A team at NUI Galway has been awarded funding of $300,000 from The Michael J Fox Foundation for Parkinson’s Research to develop a novel approach to brain repair for the disease.
Parkinson’s is a condition that affects a person’s ability to control movement leading to a progressive deterioration in ability. Brain repair for Parkinson’s involves replacing these dead cells by transplanting healthy brain cells into the brain, but the widespread roll-out of this therapy has been hindered by the poor survival of the implanted cells.
In research that made global headlines recently, Dr Eilís Dowd’s research team at NUI Galway demonstrated that the survival of the cells was dramatically improved when they were implanted into the brain within a supportive gel made from the natural material collagen.
The Michael J Fox Foundation funds will allow Dr Dowd to take this research to the next level, where she will test if the collagen gel can also improve the survival of healthy brain cells generated from adult stem cells.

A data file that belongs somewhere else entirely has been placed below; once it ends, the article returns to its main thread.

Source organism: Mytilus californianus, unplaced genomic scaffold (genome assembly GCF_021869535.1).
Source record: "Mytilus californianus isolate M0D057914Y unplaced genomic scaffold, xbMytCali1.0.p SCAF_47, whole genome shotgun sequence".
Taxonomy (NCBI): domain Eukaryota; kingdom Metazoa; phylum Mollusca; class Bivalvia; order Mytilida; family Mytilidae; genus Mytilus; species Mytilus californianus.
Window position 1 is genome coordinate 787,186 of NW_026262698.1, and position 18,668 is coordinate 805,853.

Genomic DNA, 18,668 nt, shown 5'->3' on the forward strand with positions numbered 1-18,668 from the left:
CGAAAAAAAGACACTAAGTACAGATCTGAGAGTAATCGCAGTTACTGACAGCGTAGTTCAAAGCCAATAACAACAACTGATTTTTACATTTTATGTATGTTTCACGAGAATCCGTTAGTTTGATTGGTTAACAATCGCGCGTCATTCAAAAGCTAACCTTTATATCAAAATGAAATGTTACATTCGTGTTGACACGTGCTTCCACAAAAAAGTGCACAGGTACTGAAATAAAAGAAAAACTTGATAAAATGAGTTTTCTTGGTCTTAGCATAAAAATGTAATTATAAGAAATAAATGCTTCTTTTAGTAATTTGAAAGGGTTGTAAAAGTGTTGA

“In our previous research published in the nature journal Scientific Reports, we showed that collagen provides the cells with a nurturing, supportive environment in the brain and helps them to survive the aversive transplant process,” Dr Dowd said.
"If so, this could lead to a dramatic improvement in brain repair approaches for Parkinson’s — a field that has been hampered for years by poor transplant survival."
The research will be led by Dr Dowd, in collaboration with colleagues from the Galway Neuroscience Centre and Cúram, the Science Foundation Ireland Centre for Research in Medical Devices at NUI Galway, and University of Edinburgh. Dr Dowd’s ongoing research in this field featured in the short documentary
Feats of Modest Valour, which won the coveted Scientist Award at the Imagine Science Film Festival in New York, as well as the Professional Documentary Award at the Raw Science Festival in California.